It must be down to the solid keyboard, which remains as reliable as ever; the individual  keys click down with just the right amount  of give. While touchscreen keyboards have made massive advances in recent years (SwiftKey’s predictive software even powers the touchscreen keyboard on the BlackBerry Z10), we’ve no doubt there’s a group of die hard BlackBerry fans out there unwilling to put aside all that muscle memory and they’ll appreciate this throwback to yesteryear’s mobile tech.

One significant change that BlackBerry Q10 has wrought to the keyboard is its shape. To maximise the screen space above, BlackBerry’s completely straightened the rows. Veterans will find this looks more than a little strange at first, but truth be told it makes little to no difference and we found we could type just as fast as we always could.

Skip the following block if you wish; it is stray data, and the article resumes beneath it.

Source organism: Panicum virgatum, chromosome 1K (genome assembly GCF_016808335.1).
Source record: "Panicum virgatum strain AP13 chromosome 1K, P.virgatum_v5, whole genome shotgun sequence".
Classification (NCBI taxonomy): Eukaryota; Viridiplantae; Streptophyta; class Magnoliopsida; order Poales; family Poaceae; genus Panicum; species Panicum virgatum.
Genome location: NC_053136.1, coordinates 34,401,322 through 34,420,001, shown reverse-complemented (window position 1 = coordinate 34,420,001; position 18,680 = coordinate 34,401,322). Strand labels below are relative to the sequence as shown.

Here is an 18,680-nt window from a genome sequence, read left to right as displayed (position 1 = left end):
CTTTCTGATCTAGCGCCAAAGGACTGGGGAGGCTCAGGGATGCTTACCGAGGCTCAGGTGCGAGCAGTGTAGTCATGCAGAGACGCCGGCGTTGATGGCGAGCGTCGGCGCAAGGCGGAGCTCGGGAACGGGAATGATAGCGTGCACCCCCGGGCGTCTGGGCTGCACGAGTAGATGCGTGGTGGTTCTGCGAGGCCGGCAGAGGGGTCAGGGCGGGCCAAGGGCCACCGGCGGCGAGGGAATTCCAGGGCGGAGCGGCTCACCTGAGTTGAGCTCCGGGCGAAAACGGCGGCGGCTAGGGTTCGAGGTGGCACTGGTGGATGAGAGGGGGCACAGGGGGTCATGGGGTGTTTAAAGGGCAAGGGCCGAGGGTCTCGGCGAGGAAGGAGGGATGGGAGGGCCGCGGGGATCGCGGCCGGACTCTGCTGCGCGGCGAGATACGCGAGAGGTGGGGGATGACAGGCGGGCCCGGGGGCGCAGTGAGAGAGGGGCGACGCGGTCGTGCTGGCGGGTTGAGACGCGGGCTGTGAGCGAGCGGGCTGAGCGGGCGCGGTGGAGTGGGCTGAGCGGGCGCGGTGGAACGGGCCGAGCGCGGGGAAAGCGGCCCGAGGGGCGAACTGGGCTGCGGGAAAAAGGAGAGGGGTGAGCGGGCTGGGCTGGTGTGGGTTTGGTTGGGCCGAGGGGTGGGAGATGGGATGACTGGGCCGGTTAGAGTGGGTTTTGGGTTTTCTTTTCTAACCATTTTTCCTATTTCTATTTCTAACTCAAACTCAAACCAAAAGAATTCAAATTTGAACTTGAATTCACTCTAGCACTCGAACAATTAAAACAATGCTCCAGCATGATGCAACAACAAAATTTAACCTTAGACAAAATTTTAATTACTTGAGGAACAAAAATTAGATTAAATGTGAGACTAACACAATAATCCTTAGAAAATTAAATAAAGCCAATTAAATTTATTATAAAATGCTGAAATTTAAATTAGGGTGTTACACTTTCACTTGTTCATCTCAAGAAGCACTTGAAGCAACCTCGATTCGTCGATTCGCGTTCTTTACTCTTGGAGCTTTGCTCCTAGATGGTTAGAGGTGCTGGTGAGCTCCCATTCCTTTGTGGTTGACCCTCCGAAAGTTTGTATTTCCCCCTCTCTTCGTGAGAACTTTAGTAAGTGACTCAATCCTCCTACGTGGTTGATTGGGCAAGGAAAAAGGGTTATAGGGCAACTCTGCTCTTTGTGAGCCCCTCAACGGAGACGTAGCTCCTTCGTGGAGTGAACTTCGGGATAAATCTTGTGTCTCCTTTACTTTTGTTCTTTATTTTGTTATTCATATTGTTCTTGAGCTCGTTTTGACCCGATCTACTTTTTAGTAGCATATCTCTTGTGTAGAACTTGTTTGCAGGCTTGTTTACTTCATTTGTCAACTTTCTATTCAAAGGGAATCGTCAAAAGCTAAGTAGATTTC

The display, however, is a big leap forward; the 720×720 pixels, 3.1-inch LCD touchscreen is far bigger than that found on any previous Curve phone with a QWERTY keyboard. It’s much sharper too, with a crisp pixel density that makes reading long emails and browsing the web easy on the eye, even if colour reproduction doesn’t quite match the vivid AMOLED display of the Q10. However, do be aware that its square aspect ratio does not lend itself to watching videos.

All in all, it’s hard to get too excited about the hardware on offer. Certainly, companies like HTC and Nokia provide much better build quality for the same price, but the BlackBerry Q5 gets the job done and that might be all you need to hear.

Your Finger On The Buttons

Part of BlackBerry’s fall from grace was its failure to update its operating system until now. Its 2012 phones were running on the same archaic core as its 2002 phones, which made them look like anachronisms next to the iPhone on a shop shelf, with miserable graphics and far too many PC-like dialog boxes popping up wherever you went.